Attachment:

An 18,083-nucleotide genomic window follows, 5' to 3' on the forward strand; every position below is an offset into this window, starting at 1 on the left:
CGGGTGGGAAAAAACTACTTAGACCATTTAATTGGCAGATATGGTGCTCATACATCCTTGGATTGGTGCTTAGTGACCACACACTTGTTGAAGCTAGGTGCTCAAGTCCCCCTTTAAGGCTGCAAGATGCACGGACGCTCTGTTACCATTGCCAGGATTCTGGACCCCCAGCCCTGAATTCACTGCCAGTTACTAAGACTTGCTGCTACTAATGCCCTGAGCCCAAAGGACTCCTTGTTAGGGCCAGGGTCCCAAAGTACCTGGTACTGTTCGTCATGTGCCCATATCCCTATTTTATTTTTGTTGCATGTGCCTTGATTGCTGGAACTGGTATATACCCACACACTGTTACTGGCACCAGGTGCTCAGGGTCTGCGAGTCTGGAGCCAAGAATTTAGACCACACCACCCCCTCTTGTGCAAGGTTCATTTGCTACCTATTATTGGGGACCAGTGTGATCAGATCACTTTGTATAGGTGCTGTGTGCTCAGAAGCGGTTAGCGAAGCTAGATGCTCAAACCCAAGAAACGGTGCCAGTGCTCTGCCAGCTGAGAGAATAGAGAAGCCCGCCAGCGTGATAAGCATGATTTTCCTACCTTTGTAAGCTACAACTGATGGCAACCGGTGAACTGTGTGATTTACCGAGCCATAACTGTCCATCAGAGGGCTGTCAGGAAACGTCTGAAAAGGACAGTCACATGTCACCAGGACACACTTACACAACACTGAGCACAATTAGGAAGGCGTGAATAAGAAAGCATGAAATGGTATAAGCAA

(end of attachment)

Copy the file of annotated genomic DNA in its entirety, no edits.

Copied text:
An 18,083-nucleotide genomic window follows, 5' to 3' on the forward strand; every position below is an offset into this window, starting at 1 on the left:
CGGGTGGGAAAAAACTACTTAGACCATTTAATTGGCAGATATGGTGCTCATACATCCTTGGATTGGTGCTTAGTGACCACACACTTGTTGAAGCTAGGTGCTCAAGTCCCCCTTTAAGGCTGCAAGATGCACGGACGCTCTGTTACCATTGCCAGGATTCTGGACCCCCAGCCCTGAATTCACTGCCAGTTACTAAGACTTGCTGCTACTAATGCCCTGAGCCCAAAGGACTCCTTGTTAGGGCCAGGGTCCCAAAGTACCTGGTACTGTTCGTCATGTGCCCATATCCCTATTTTATTTTTGTTGCATGTGCCTTGATTGCTGGAACTGGTATATACCCACACACTGTTACTGGCACCAGGTGCTCAGGGTCTGCGAGTCTGGAGCCAAGAATTTAGACCACACCACCCCCTCTTGTGCAAGGTTCATTTGCTACCTATTATTGGGGACCAGTGTGATCAGATCACTTTGTATAGGTGCTGTGTGCTCAGAAGCGGTTAGCGAAGCTAGATGCTCAAACCCAAGAAACGGTGCCAGTGCTCTGCCAGCTGAGAGAATAGAGAAGCCCGCCAGCGTGATAAGCATGATTTTCCTACCTTTGTAAGCTACAACTGATGGCAACCGGTGAACTGTGTGATTTACCGAGCCATAACTGTCCATCAGAGGGCTGTCAGGAAACGTCTGAAAAGGACAGTCACATGTCACCAGGACACACTTACACAACACTGAGCACAATTAGGAAGGCGTGAATAAGAAAGCATGAAATGGTATAAGCAA